In 1998, operational rules of the new Scottish Parliament were shaped under the guiding principles of power-sharing, accountability, access, participation and equal opportunities. No age limit is required for an individual filing an e-petition. Petitions may be submitted by anyone, in any language and format. Only one signature is enough for an e-petition to be lodged with the parliament. Petitioners, however, cannot resubmit an e-petition on the same or "substantially similar" issue within a year after their petition was closed.
A nine-member committee of the Scottish Parliament deals with the petitions. A staff would assist the petitioners, give advice about the process and wording of the petition. The committee would first see whether parliament has the power to deal with issues covering the petition. For instance, the Scottish Parliament has no power over foreign affairs which belong to the UK House of Commons. The committee cannot rule out a petition on grounds that they find it not good or disagree with its contents. There is no uniform duration for an e-petition. While the petition committee is considering it, e-petition is kept open.
The committee communicates with the petitioner during the process and updates on the progress. In suitable cases, the committee invites the petitioners to provide evidence or argue on merits. Once a decision is reached, it stands closed and the petitioner is notified of the reasons. From 1999 to 2011, a total of 385 e-petitions were filed with the Scottish Parliament. While 12.7% of the issues were implemented, 84.9% of the matters were reviewed by the government, outside organizations and entered the political discourse.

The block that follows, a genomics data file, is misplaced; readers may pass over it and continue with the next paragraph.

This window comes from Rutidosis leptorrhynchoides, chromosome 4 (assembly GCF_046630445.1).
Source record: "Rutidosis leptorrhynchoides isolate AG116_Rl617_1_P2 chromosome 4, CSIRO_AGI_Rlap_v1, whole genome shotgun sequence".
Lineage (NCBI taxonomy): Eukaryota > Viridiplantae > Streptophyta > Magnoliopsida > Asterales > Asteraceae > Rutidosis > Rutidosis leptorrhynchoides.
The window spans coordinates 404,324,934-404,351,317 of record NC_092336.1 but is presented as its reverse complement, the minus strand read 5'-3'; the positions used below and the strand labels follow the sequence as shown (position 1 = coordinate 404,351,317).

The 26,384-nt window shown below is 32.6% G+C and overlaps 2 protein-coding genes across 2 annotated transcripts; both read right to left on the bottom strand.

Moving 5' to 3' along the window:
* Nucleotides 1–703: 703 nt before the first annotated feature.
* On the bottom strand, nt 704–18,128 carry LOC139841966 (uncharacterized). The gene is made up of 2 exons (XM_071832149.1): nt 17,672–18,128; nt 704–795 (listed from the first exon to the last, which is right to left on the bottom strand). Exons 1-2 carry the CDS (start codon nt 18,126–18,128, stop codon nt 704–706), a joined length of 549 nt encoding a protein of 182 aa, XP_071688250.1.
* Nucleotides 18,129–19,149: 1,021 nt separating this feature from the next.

Under the UK system of the e-petition, any citizen or resident may sign and lodge a petition. If a petition receives at 10,000 signatures, the government must respond to it. It will also be considered by the petitions committee for a debate on the floor of the house. After being launched in 2011, around 30 petitions were debated in Parliament for over four years. In 2014 the Procedure Committee of the UK House of Commons proposed to establish the new Petitions Committee that considers petitions for debate in the House and scrutinises the government's response.
While advocating the introduction of e-Petition, it must be noted that acceptance of outcome - positive or negative - of a petition, be it electronic or handwritten, would depend on the individuals' assessment of how 'fairly' they were treated. Therefore, it is important that the petitioners are given a say in the consideration phase.
It is also important that the government is required to respond to all petitions within a reasonable time. Interaction of the public with parliament (as in the case of Scotland) is no doubt important. But the system must also serve the reasonable expectation of petitioners to influence government policy. Not responding to petitions or addressing the matters raised within would undermine the very foundation of the system.
Also, in light of our inexperience with parliamentary interactions, lay petitions submitted must be given a touch of official feedback and support system. This would prevent rejections on mere formal and technical grounds. Again, there must be scope for the public to sign an accepted and published petition and input into its contents through online discussion pane. Side by side, it must be ensured that access to the internet has been recognised as part of peoples' right to information.
Without popularising the system, mere discussion among a few privileged internet users would not lead to the meaningful participation we are looking for.
M Jashim Ali Chowdhury is PhD Researcher (Parliament Studies), King's College London